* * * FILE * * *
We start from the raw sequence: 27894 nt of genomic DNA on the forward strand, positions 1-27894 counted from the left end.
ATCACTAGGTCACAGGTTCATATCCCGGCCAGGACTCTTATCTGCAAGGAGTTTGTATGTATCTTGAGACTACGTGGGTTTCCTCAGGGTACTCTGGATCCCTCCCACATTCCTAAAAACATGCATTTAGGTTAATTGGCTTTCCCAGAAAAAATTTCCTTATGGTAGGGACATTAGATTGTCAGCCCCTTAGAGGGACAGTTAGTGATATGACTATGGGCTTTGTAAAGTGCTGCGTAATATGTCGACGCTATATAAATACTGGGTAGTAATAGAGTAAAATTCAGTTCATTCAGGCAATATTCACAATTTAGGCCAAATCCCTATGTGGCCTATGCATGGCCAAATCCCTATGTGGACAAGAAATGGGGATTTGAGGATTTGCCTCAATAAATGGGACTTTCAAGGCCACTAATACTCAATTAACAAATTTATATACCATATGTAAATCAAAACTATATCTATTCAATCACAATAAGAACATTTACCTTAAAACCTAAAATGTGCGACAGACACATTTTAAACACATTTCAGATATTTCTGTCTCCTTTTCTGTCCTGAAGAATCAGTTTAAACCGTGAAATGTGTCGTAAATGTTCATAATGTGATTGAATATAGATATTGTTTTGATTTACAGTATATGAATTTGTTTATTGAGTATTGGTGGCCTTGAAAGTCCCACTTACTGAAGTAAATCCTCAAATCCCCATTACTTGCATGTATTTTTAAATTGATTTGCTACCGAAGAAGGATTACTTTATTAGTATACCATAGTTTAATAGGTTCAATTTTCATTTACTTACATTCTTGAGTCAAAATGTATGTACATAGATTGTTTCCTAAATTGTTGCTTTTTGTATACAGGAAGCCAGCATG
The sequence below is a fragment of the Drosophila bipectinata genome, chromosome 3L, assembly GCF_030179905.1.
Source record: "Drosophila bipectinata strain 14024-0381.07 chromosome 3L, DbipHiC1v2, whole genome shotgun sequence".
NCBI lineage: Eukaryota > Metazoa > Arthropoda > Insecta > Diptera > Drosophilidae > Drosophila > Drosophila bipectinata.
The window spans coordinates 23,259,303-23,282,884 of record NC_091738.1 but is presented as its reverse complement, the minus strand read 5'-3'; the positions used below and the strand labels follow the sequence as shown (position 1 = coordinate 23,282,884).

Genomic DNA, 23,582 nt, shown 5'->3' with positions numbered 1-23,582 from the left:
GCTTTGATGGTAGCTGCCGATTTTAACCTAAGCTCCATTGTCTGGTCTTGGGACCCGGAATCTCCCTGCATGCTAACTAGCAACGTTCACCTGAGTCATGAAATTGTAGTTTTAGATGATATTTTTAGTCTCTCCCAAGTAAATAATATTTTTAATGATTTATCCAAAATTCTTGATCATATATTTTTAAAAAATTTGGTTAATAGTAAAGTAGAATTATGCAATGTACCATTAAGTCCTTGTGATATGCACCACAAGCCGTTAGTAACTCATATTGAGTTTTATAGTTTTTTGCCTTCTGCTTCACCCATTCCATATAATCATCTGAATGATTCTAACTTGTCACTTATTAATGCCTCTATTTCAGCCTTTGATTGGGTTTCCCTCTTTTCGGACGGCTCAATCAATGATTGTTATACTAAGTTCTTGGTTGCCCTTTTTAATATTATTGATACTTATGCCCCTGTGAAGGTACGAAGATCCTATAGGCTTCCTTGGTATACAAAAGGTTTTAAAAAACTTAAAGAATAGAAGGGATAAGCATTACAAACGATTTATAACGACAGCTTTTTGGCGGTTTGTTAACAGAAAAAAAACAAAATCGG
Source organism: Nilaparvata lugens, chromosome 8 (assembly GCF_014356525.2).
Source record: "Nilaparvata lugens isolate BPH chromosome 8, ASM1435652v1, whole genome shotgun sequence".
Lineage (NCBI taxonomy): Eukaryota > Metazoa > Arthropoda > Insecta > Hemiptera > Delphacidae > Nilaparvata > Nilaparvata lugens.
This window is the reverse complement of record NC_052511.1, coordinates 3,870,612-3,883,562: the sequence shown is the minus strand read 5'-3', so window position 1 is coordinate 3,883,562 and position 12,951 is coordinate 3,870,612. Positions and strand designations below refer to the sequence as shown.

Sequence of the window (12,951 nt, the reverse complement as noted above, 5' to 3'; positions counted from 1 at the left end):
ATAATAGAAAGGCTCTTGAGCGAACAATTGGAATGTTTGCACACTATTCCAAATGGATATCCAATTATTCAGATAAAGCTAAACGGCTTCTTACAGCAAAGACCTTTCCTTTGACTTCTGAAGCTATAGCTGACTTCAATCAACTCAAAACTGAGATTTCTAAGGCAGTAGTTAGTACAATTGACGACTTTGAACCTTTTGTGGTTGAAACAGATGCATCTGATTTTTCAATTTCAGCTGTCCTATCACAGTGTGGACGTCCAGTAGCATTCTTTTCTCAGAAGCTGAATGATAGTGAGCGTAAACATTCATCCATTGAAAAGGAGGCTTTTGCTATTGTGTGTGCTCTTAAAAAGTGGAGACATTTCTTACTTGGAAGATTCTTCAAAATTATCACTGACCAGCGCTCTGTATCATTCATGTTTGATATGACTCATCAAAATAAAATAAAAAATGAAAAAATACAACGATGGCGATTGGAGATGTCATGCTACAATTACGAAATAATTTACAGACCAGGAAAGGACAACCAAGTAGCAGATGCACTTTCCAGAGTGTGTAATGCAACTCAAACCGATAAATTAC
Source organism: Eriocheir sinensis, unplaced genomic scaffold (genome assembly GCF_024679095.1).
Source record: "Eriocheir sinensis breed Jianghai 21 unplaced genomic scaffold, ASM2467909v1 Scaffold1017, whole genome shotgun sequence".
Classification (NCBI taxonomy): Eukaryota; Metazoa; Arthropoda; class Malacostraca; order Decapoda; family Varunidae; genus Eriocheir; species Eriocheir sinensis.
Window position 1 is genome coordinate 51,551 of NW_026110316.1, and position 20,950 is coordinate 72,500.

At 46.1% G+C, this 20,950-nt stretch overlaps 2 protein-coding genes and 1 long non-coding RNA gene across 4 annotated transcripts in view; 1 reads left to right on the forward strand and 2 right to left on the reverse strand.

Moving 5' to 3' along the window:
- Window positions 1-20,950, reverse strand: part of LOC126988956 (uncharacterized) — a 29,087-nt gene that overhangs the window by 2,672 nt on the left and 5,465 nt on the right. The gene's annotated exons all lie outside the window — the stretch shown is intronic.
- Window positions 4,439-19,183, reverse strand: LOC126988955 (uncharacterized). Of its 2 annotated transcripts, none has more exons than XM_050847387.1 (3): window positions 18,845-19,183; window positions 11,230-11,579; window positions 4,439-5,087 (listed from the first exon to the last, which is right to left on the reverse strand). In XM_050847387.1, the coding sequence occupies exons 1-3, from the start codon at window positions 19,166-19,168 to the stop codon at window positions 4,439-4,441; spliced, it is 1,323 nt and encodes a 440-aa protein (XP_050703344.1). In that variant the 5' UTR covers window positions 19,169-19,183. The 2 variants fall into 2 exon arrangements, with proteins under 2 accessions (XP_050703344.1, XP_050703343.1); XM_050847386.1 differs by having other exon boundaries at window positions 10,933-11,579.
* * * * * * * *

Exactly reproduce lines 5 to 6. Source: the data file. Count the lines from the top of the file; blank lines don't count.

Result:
NCBI lineage: Eukaryota > Metazoa > Arthropoda > Insecta > Diptera > Drosophilidae > Drosophila > Drosophila bipectinata.
The window spans coordinates 23,259,303-23,282,884 of record NC_091738.1 but is presented as its reverse complement, the minus strand read 5'-3'; the positions used below and the strand labels follow the sequence as shown (position 1 = coordinate 23,282,884).